It's Gut Check Time
And don't get anyone started on Quantile Regression Analysis, or you're likely to start a riot. (I'm not explaining that reference to the uninitiated, but JSI Capital Advisers does so here.)
This isn't a conference on regulation, however -- the point of this event is to focus on the potential of IP-based services and applications to help small independent telcos and cooperatives find new revenues to replace what they are losing.
The obvious question then is: Are these companies willing to risk further investment in their future, without the aid of federal subsidies, under clouds of regulatory uncertainty and no assurance of seeing a return on that investment?
In other words, can rural telcos live in the real world of business?
Their major vendors are pushing them in that direction. Companies such as Adtran Inc. (Nasdaq: ADTN), Calix Inc. (NYSE: CALX), CHR Solutions Inc. and Metaswitch Networks -- all of whom are big players in the small markets -- have a common mantra here, and that is this: It's riskier to stand still and not invest, than to push forward and take a chance on the future.
As Ray Carey, CEO of NeoNova Network Services Inc. , told a panel I moderated on cloud services, there are plenty of companies ready to step in and serve the business customers that independent telcos serve today -- Google (Nasdaq: GOOG) and Microsoft Corp. (Nasdaq: MSFT) are two -- but many of those customers would prefer to do business with the local firm, if they can.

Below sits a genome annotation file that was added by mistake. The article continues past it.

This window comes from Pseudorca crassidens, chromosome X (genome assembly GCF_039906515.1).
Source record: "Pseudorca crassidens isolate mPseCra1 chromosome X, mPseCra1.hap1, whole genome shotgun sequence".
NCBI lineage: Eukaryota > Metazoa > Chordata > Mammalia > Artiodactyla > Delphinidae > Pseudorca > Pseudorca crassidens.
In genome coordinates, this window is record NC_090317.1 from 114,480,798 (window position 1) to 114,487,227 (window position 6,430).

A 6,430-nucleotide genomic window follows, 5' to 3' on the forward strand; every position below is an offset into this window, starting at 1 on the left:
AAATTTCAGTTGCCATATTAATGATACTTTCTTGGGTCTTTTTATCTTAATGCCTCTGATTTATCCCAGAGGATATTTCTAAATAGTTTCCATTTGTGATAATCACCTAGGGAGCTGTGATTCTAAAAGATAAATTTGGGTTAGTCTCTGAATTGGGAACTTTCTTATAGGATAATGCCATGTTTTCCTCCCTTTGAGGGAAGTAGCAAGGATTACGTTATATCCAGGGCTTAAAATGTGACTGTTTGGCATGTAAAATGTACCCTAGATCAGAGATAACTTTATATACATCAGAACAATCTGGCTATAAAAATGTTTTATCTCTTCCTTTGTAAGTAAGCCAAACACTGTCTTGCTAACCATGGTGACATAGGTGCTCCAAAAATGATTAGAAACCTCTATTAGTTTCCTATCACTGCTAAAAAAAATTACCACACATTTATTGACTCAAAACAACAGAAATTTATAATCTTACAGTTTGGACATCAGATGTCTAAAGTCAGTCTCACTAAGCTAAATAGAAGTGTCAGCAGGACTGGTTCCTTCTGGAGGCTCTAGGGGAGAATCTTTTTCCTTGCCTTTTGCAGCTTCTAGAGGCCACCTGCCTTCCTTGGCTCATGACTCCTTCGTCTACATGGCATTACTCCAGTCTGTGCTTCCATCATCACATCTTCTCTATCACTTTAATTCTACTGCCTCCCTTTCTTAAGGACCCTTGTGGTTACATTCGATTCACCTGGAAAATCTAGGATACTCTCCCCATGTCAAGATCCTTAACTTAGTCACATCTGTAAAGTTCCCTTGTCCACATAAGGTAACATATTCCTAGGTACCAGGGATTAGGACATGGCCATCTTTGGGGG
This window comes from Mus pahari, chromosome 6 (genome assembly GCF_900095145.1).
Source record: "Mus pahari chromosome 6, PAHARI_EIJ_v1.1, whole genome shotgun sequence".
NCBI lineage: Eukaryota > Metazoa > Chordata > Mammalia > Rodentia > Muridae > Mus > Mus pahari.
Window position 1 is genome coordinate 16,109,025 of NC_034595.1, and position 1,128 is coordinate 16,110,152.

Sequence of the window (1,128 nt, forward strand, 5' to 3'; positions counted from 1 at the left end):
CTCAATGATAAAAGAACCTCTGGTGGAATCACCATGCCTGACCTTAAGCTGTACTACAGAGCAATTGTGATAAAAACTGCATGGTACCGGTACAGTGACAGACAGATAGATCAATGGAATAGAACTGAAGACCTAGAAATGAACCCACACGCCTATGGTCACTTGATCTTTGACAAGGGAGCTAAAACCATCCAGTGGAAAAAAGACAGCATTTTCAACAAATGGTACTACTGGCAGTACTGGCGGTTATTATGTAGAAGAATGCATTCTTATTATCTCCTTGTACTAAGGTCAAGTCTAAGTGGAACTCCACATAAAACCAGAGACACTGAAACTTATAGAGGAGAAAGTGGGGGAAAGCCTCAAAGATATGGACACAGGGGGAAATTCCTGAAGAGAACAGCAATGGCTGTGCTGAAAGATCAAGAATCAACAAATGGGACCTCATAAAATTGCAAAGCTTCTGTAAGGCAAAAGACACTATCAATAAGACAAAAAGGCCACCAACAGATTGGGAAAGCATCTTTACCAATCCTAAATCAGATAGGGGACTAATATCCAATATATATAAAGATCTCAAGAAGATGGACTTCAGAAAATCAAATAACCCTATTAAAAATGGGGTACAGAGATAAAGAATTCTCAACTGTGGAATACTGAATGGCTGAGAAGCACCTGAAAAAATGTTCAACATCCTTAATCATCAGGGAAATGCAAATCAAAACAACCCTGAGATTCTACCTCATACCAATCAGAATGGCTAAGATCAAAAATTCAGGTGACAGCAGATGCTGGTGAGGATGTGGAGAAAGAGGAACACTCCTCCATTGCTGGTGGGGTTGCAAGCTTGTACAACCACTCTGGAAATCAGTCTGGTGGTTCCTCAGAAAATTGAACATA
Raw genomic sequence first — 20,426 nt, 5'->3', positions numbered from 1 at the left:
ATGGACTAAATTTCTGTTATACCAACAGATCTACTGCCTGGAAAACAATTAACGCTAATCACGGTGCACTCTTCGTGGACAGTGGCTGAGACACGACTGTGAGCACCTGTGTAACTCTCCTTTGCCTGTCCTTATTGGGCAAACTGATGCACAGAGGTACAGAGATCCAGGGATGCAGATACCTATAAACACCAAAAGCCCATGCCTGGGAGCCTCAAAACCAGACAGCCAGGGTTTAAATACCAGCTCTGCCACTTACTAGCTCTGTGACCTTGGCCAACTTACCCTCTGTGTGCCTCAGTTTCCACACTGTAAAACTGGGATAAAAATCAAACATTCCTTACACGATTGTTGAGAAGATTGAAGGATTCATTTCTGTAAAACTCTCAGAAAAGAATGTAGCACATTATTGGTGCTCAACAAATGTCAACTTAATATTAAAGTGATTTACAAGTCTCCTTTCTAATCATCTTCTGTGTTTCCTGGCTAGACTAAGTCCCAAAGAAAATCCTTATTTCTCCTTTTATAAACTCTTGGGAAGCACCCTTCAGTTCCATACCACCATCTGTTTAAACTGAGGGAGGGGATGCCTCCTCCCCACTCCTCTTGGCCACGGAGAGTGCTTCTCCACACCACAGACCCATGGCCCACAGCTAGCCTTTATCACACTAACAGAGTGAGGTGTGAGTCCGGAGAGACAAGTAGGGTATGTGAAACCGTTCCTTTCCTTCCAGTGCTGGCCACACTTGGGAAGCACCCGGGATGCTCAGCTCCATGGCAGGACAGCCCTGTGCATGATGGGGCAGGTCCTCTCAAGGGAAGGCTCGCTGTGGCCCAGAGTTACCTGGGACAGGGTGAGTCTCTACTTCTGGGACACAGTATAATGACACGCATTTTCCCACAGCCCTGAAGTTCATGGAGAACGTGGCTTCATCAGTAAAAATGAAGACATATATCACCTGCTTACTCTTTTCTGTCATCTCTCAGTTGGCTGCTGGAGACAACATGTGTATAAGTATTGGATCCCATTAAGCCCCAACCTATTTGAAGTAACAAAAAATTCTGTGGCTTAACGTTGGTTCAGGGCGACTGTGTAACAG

If that local firm is more focused on cutting back -- eliminating employees, reducing network investments, ignoring new service possibilities -- the business will go elsewhere.
At least some folks here think that's just fine with the FCC: Washington wants to see greater efficiencies and that means consolidation of smaller companies into larger units with greater economies of scale.
So it will really come down to the telcos themselves. Survival is a possibility, but it's going to take more intestinal fortitude than what's already been required of these companies.
— Carol Wilson, Chief Editor, Events, Light Reading